Many Albertans are afraid and are convinced of the efficacy of government lockdowns for two reasons: misinformation and fearmongering. The media has so pounded the COVID-19 drum since the “pandemic” began, almost exclusively emphasizing caseload and deaths, that people are fearful. So fearful, in fact, they have been convinced that yielding up their civil liberties to the government is in their best interests. It is difficult to have not lost confidence in the mainstream media. It would seem as though journalism is on life-support in our province. The media should be made up of the most thorough, discerning, and investigative people in our society. Instead, many of them seem to be serving an ideological agenda. Now more than ever, it is vital that Albertans exercise discernment when listening to the mainstream media.

What do we believe people should do? We believe they should responsibly return to their lives. Churches should open, businesses should open, families and friends should come together around meals, and people should begin to exercise their civil liberties again. Otherwise we may not get them back. In fact, some say we are on the cusp of reaching the point of no return. Protect the vulnerable, exercise reasonable precautions, but begin to live your lives again.

That said, living life comes with risks. Every time we get behind the wheel of a car, we are assuming a degree of risk. We accept that risk due to the benefits of driving. Yes, though vastly overblown, there are associated risks with COVID-19, as there are with other infections. Human life, though precious, is fragile. As such, death looms over all of us. That is why we need a message of hope. One that addresses our greatest need. That message is found in Jesus Christ. It is found in Him because all of us have sinned and have fallen short of God’s perfect standard of righteousness (Rom 3:23). To sin is to violate the holiness and righteousness of God. As our Creator, He is the one who will judge us according to our deeds and no one will stand on their own merit in that judgment. Therefore, we need a substitute. One who has both lived the life we could not and died the death we deserve.

Praise be to God, there is! God the Father commissioned His Son into the world, to take upon Himself human flesh (John 1:14), being true God and true man, whereby He lived under the Law of God (Gal 4:4), fulfilled it in every respect, was tempted in all things as we are, and yet was without sin (Heb 4:15). Then, in obedience to the Father, He went to the cross, drank the full cup of the Father’s wrath for the sin of all who would ever believe on His name, died, and rose again! In this way, He proved He had conquered both sin and death, our two greatest enemies. He has ascended into heaven and is now seated at the right hand of the Father (Col 3:1), awaiting the time of His Second Coming.

In the meantime, this message of salvation is to be proclaimed to all people (Matt 28:18–20). In fact, the church exists to proclaim this message! That if you would turn from your sin and believe on the Lord Jesus Christ, putting full trust in His finished work on the cross along with His resurrection from the dead, you will be saved! Not only will all of your sins be forgiven you, but you will also be credited with a perfect record of righteousness; the very righteousness of Christ (2 Cor 5:21). And so, we would urge you to be reconciled to God through His Son this day. The very one who has given you life and breath.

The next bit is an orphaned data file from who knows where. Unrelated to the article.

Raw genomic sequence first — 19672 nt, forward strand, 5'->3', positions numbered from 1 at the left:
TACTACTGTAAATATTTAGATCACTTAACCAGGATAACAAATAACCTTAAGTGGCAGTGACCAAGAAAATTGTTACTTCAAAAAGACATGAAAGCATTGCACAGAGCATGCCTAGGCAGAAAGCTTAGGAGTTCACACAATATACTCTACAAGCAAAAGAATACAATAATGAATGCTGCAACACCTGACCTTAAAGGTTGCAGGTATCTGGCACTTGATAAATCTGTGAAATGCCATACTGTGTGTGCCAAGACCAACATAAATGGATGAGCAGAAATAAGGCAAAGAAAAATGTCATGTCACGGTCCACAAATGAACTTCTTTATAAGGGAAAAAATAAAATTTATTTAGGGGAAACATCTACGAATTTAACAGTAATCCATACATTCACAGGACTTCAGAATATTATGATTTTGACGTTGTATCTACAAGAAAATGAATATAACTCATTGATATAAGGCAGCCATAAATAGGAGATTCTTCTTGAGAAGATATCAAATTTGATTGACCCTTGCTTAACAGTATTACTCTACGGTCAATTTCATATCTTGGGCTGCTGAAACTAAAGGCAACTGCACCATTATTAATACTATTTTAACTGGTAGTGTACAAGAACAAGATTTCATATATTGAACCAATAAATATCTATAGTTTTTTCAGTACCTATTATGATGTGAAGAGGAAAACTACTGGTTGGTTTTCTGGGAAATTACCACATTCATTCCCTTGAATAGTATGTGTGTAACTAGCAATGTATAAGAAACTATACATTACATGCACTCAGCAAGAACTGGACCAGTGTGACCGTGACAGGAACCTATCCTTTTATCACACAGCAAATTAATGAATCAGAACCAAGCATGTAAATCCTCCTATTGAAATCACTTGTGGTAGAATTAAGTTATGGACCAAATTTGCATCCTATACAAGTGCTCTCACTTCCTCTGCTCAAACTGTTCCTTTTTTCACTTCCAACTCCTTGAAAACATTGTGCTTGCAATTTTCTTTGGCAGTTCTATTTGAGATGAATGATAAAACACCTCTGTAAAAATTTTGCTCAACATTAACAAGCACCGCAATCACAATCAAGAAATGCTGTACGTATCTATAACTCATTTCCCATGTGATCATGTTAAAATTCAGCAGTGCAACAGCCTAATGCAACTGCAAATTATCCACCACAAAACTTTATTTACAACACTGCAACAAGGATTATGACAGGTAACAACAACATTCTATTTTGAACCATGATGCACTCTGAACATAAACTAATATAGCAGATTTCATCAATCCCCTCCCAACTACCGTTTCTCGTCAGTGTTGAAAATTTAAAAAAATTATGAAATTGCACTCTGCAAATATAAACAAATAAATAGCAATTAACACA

Should you do so, you will receive eternal life and will experience life after death (John 11:25).

Death looms over all of us. But there is a message of concrete hope, in the gospel of the Lord Jesus Christ.

After 15 years as a TV reporter with Global and CBC and as news director of RDTV in Red Deer, Duane set out on his own 2008 as a visual storyteller. During this period, he became fascinated with a burgeoning online world and how it could better serve local communities. This fascination led to Todayville, launched in 2016.

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Alberta

Man linked to B.C. and Alberta charged after woman's body found in national park

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LAKE COUNTRY, B.C. — A charge of second-degree murder has been laid against a 41-year-old man following the recent discovery of a woman’s body in Kootenay National Park in southeastern B.C.

A statement from RCMP says Philip Toner was arrested Tuesday in the Okanagan and will be returned to Alberta to face the murder charge.

The body of 35-year-old Brenda Ware was found last Thursday near her vehicle along a B.C. highway through the park, but investigators say they believe the alleged killing happened in Alberta.

Police say Toner and Ware were known to each other, but the nature of their relationship has not been described.

The statement says the “complex, interprovincial investigation” is still very active and police want to speak to anyone who may have had contact with Toner between May 4 and May 11 in either Alberta or B.C.

Drivers who might have picked up a hitchhiker travelling between B.C.’s Columbia Valley and the central Okanagan district of Lake Country on those dates are also asked to contact RCMP major crime detectives.

Toner appeared in provincial court in Kelowna Wednesday and police say the BC Prosecution Service received a seven-day remand in order to return him to Alberta.

This report by The Canadian Press was first published May 12, 2021.

The Canadian Press

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Alberta

Flames' Sean Monahan done for season with hip injury requiring surgery

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Calgary Flames centre Sean Monahan will not play the remaining four games of the regular season and will undergo hip surgery next week.

The 26-year-old had 10 goals and 18 assists and was minus-six in 50 games this season.

“He did battle through it. It wasn’t just for two or three games. He’s done it for the last 20 games,” Flames head coach Darryl Sutter said.

“Sean tried to do everything that I asked him to do and he did it with pain, so I give him a lot of credit.”

Calgary (23-26-3) has four games remaining in the regular season, all against Vancouver (21-27-3), starting Thursday. 

Both teams will finish out of the playoffs in the North Division.

This report by The Canadian Press was first published May 12, 2021.

The Canadian Press